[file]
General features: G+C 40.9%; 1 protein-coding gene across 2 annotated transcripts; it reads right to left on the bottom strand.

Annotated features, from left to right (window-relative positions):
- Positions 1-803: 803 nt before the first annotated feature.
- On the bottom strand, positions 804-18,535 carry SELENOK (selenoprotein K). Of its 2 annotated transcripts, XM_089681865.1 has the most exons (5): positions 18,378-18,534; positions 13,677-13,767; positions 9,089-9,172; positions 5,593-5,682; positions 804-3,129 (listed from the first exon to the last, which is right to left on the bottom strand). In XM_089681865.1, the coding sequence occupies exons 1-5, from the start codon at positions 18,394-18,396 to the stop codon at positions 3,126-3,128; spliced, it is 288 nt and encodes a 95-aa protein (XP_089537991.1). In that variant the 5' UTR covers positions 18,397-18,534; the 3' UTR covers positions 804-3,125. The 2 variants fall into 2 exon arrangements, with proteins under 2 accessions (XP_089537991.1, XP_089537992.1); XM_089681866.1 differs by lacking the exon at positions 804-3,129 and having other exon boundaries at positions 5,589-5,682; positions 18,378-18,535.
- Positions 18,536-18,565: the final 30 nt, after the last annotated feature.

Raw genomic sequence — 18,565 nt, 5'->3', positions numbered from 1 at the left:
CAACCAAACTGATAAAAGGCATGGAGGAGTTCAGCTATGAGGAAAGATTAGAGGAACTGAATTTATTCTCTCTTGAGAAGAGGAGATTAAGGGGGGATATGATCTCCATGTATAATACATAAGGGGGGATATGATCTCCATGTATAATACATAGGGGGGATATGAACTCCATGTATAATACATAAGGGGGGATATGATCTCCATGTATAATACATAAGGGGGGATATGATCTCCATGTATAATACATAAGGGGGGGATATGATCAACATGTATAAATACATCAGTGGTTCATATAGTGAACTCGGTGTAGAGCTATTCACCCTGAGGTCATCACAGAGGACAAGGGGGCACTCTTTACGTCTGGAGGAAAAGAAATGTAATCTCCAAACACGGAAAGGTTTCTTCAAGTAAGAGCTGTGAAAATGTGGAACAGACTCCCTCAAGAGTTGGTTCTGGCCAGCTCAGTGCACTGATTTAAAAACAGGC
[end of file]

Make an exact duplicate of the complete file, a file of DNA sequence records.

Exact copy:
General features: G+C 40.9%; 1 protein-coding gene across 2 annotated transcripts; it reads right to left on the bottom strand.

Annotated features, from left to right (window-relative positions):
- Positions 1-803: 803 nt before the first annotated feature.
- On the bottom strand, positions 804-18,535 carry SELENOK (selenoprotein K). Of its 2 annotated transcripts, XM_089681865.1 has the most exons (5): positions 18,378-18,534; positions 13,677-13,767; positions 9,089-9,172; positions 5,593-5,682; positions 804-3,129 (listed from the first exon to the last, which is right to left on the bottom strand). In XM_089681865.1, the coding sequence occupies exons 1-5, from the start codon at positions 18,394-18,396 to the stop codon at positions 3,126-3,128; spliced, it is 288 nt and encodes a 95-aa protein (XP_089537991.1). In that variant the 5' UTR covers positions 18,397-18,534; the 3' UTR covers positions 804-3,125. The 2 variants fall into 2 exon arrangements, with proteins under 2 accessions (XP_089537991.1, XP_089537992.1); XM_089681866.1 differs by lacking the exon at positions 804-3,129 and having other exon boundaries at positions 5,589-5,682; positions 18,378-18,535.
- Positions 18,536-18,565: the final 30 nt, after the last annotated feature.

Raw genomic sequence — 18,565 nt, 5'->3', positions numbered from 1 at the left:
CAACCAAACTGATAAAAGGCATGGAGGAGTTCAGCTATGAGGAAAGATTAGAGGAACTGAATTTATTCTCTCTTGAGAAGAGGAGATTAAGGGGGGATATGATCTCCATGTATAATACATAAGGGGGGATATGATCTCCATGTATAATACATAGGGGGGATATGAACTCCATGTATAATACATAAGGGGGGATATGATCTCCATGTATAATACATAAGGGGGGATATGATCTCCATGTATAATACATAAGGGGGGGATATGATCAACATGTATAAATACATCAGTGGTTCATATAGTGAACTCGGTGTAGAGCTATTCACCCTGAGGTCATCACAGAGGACAAGGGGGCACTCTTTACGTCTGGAGGAAAAGAAATGTAATCTCCAAACACGGAAAGGTTTCTTCAAGTAAGAGCTGTGAAAATGTGGAACAGACTCCCTCAAGAGTTGGTTCTGGCCAGCTCAGTGCACTGATTTAAAAACAGGC